• Maxwell, R., Souder, G. B., Sanford, J. K., Haier-Thomas, D., McNeil, J.-B., Bevins, S., III, . . . Tamblin, T. W., Jr.

No Author:

  • If no author is listed for your article, start with the article's title, and put the date information in parentheses after the title:
    • Mental health and well-being in America: A view from Capitol Hill. (2018, June 13). The Washington Post. Retrieved from https://www.washingtonpost.com

Publication Date for Newspaper Articles:

  • For articles that come from a newspaper, include full publication date information (in parentheses): (2018, January 4)
  • Do not abbreviate the name of months.
  • If you are not sure if your article comes from a journal, magazine, or newspaper, look at the database information supplied with the article, or do a web search using the publication title in quotes to look for clues on the publication's homepage.

Article Title:

  • Do not put in quotes. Capitalize only the first word, the first word after a colon or long dash, proper nouns, and acronyms. If you are not sure which words in your title should be capitalized, look at the text of your article for clues:
    • Facts, attitudes, and health reasoning about HIV and AIDS: Explaining the education effect on condom use among adults in sub-Saharan Africa.
    • Foot health education for people with rheumatoid arthritis—Some patient perspectives.

Newspaper Name:

  • Italicize the name of your newspaper: Rocky Mount Telegram.
  • Use the complete name of your newspaper, including initial articles: The New York Times.
  • Capitalize first words, major words, and all words of at least four letters: Palm Beach Daily News.
  • If the official title of your newspaper includes an ampersand [&], use the ampersand: The News & Observer.

Page Numbers for Newspaper Articles:

  • Use p. or pp. in front of page numbers for newspaper articles. Include any section letters that appear with the page number(s): p. A7; p. 8D.
  • If your article continues on a non-consecutive page (or pages), list all pages, separated by commas: pp. A3-A4, A13.

Database Information:

  • If you found your article through a library database, do not include any database information (such as the name of the database or the URL assigned to the article in the database) unless your instructor directs you otherwise.

"Retrieved From" URL:

  • For articles from online newspapers, which usually have a "search" feature on the homepage of their site, APA prefers that you use the URL for the newspaper's homepage instead of the exact URL.
  • If you found your newspaper article in a library database, you may have to do a web search to find the URL for the newspaper's homepage.
  • Use the exact article URL only if the article is not searchable through the newspaper's homepage.
    • If using the database-assigned URL for your article, look for the "permalink" when copying the URL. This is often found under a "link" symbol to the side of the article, or on the "Abstract/Details" page that comes with the article.
  • Do not put a period at the end of your URL.
  • Your instructor may have his/her own preference for what to include in your URL, so it is best to check if you are unsure.

Newspaper Article (Print)

Stocks, T. (2018, December 19). First responders take part in mass casualty exercise. The Daily Reflector, pp. A1, A7.

Author(s) of Article. (date of publication). Complete title of article. Name of Newspaper, p. or pp. page(s) of article.

Author(s):

  • Standard form (use initials instead of first and middle names):
    • Rita Maxwell is Maxwell, R.
    • Graham B. Souder is Souder, G. B.
    • John Keith Sanford is Sanford, J. K.
    • Dara Haier-Thomas is Haier-Thomas, D.
    • Jo-Beth McNeil is McNeil, J.-B.
    • Seymour Bevins III is Bevins, S., III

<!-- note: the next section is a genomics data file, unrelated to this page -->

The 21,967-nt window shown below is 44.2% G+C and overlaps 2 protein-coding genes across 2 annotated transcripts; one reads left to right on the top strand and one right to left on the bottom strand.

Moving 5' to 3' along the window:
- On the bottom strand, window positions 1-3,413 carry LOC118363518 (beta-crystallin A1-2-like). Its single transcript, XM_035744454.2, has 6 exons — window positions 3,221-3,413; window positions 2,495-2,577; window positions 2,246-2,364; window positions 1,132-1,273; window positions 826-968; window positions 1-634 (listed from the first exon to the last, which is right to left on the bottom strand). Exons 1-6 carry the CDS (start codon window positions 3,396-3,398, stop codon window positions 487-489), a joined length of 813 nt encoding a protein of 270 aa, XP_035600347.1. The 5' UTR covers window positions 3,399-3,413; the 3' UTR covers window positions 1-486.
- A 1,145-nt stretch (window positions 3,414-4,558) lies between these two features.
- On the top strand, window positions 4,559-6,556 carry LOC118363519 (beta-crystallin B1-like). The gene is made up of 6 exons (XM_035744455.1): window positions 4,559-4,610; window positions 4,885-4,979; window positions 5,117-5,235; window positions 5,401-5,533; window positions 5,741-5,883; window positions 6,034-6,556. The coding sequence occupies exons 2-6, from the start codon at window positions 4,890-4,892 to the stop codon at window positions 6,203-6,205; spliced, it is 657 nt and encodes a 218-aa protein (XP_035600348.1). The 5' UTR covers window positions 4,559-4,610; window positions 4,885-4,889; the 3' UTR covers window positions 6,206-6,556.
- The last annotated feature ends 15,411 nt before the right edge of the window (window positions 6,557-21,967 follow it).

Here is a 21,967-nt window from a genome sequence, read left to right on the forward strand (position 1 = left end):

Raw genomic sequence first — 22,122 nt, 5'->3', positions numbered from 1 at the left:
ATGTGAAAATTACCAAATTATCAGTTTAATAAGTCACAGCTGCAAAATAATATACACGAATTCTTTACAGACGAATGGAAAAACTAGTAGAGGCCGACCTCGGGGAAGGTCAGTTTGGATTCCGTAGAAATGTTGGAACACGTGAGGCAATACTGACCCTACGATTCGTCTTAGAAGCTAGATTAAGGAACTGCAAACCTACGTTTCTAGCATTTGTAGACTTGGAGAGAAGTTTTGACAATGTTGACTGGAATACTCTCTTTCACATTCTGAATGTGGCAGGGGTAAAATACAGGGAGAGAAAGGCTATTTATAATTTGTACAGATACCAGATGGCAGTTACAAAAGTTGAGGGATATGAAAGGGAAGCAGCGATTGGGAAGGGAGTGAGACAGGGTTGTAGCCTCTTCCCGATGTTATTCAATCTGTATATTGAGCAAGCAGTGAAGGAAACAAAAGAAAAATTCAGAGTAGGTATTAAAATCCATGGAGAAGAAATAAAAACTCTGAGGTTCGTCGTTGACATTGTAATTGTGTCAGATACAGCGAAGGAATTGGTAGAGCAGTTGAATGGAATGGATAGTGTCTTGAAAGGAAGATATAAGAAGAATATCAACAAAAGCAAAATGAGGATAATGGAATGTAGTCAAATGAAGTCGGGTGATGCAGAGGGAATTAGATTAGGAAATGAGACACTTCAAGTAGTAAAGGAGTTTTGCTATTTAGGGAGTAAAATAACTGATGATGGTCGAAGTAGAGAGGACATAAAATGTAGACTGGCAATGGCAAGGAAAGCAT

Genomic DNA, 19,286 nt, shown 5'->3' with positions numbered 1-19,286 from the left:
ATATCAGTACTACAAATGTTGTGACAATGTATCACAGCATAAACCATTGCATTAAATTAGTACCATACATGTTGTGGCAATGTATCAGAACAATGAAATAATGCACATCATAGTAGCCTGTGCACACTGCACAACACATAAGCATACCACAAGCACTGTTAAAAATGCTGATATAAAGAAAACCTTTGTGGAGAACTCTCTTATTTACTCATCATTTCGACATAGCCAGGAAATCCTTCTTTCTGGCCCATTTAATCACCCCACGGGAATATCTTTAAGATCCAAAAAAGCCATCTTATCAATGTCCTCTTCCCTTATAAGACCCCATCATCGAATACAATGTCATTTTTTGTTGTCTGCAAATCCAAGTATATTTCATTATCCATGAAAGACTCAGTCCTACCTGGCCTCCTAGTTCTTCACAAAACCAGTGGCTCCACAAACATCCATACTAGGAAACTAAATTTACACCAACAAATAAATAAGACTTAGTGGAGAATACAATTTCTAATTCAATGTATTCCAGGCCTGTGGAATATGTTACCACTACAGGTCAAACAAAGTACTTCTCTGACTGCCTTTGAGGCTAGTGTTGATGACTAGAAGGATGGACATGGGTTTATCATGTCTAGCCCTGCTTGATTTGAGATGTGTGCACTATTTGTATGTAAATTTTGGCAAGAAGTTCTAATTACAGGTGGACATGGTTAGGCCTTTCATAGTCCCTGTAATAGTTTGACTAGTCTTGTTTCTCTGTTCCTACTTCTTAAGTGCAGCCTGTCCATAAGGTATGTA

• Travis W. Tamblin Jr. is Tamblin, T. W., Jr.
  • Two authors (use "&" instead of writing out the word "and"):
    • Maxwell, R., & Souder, G. B.
  • Three to seven authors (list all authors; use "&" before the last):
    • Maxwell, R., Souder, G. B., Sanford, J. K., Haier-Thomas, D., McNeil, J.-B., & Tamblin, T. W., Jr. 
  • More than seven authors (list the first six and last author using an ellipsis [. . .] before the last with no "&"):
    • Maxwell, R., Souder, G. B., Sanford, J. K., Haier-Thomas, D., McNeil, J.-B., Bevins, S., III, . . . Tamblin, T. W., Jr.

No Author:

  • If no author is listed for your article, start with the article's title, and put the date information in parentheses after the title:
    • PCC basketball coach presented MAIN Man Award. (2018, December 19). The Daily Reflector, p. A7.

Publication Date for Newspaper Articles:

  • For articles that come from a newspaper, include full publication date information (in parentheses): (2018, January 4)
  • Do not abbreviate the name of months.
  • If you are not sure if your article comes from a journal, magazine, or newspaper, look at the database information supplied with the article, or do a web search using the publication title in quotes to look for clues on the publication's homepage.

Article Title:

  • Do not put in quotes. Capitalize only the first word, the first word after a colon or long dash, proper nouns, and acronyms. If you are not sure which words in your title should be capitalized, look at the text of your article for clues:
    • Facts, attitudes, and health reasoning about HIV and AIDS: Explaining the education effect on condom use among adults in sub-Saharan Africa.
    • Foot health education for people with rheumatoid arthritis—Some patient perspectives.

Newspaper Name:

  • Italicize the name of your newspaper: Rocky Mount Telegram.
  • Use the complete name of your newspaper, including initial articles: The New York Times.
  • Capitalize first words, major words, and all words of at least four letters: Palm Beach Daily News.
  • If the official title of your newspaper includes an ampersand [&], use the ampersand: The News & Observer.

Page Numbers for Newspaper Articles:

  • Use p. or pp. in front of page numbers for newspaper articles. Include any section letters that appear with the page number(s): p. A7; p. 8D.
  • If your article continues on a non-consecutive page (or pages), list all pages, separated by commas: pp. A3-A4, A13.